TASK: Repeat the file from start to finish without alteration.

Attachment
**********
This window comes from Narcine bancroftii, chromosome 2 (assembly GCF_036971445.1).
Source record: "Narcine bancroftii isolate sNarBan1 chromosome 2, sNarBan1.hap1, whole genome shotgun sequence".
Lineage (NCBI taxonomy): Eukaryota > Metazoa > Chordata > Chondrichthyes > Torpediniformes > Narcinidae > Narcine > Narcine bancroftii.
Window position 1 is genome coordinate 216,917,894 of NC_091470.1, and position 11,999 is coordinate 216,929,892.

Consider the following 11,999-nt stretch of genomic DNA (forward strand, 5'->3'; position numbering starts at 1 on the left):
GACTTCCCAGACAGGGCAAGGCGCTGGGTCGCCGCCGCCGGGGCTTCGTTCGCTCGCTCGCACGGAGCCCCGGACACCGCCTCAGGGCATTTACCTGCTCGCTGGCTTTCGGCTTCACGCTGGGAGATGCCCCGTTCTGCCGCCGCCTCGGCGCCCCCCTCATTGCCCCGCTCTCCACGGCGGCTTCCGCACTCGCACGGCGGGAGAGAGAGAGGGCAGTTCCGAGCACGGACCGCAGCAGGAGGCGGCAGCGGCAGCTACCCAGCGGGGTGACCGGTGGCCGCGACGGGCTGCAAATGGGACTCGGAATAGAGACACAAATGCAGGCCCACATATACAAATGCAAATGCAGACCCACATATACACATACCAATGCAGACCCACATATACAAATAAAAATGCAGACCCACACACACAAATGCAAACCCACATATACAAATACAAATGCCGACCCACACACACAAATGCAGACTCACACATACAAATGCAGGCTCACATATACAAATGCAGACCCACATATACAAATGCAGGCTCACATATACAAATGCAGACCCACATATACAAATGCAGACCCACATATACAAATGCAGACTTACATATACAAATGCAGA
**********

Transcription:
This window comes from Narcine bancroftii, chromosome 2 (assembly GCF_036971445.1).
Source record: "Narcine bancroftii isolate sNarBan1 chromosome 2, sNarBan1.hap1, whole genome shotgun sequence".
Lineage (NCBI taxonomy): Eukaryota > Metazoa > Chordata > Chondrichthyes > Torpediniformes > Narcinidae > Narcine > Narcine bancroftii.
Window position 1 is genome coordinate 216,917,894 of NC_091470.1, and position 11,999 is coordinate 216,929,892.

Consider the following 11,999-nt stretch of genomic DNA (forward strand, 5'->3'; position numbering starts at 1 on the left):
GACTTCCCAGACAGGGCAAGGCGCTGGGTCGCCGCCGCCGGGGCTTCGTTCGCTCGCTCGCACGGAGCCCCGGACACCGCCTCAGGGCATTTACCTGCTCGCTGGCTTTCGGCTTCACGCTGGGAGATGCCCCGTTCTGCCGCCGCCTCGGCGCCCCCCTCATTGCCCCGCTCTCCACGGCGGCTTCCGCACTCGCACGGCGGGAGAGAGAGAGGGCAGTTCCGAGCACGGACCGCAGCAGGAGGCGGCAGCGGCAGCTACCCAGCGGGGTGACCGGTGGCCGCGACGGGCTGCAAATGGGACTCGGAATAGAGACACAAATGCAGGCCCACATATACAAATGCAAATGCAGACCCACATATACACATACCAATGCAGACCCACATATACAAATAAAAATGCAGACCCACACACACAAATGCAAACCCACATATACAAATACAAATGCCGACCCACACACACAAATGCAGACTCACACATACAAATGCAGGCTCACATATACAAATGCAGACCCACATATACAAATGCAGGCTCACATATACAAATGCAGACCCACATATACAAATGCAGACCCACATATACAAATGCAGACTTACATATACAAATGCAGA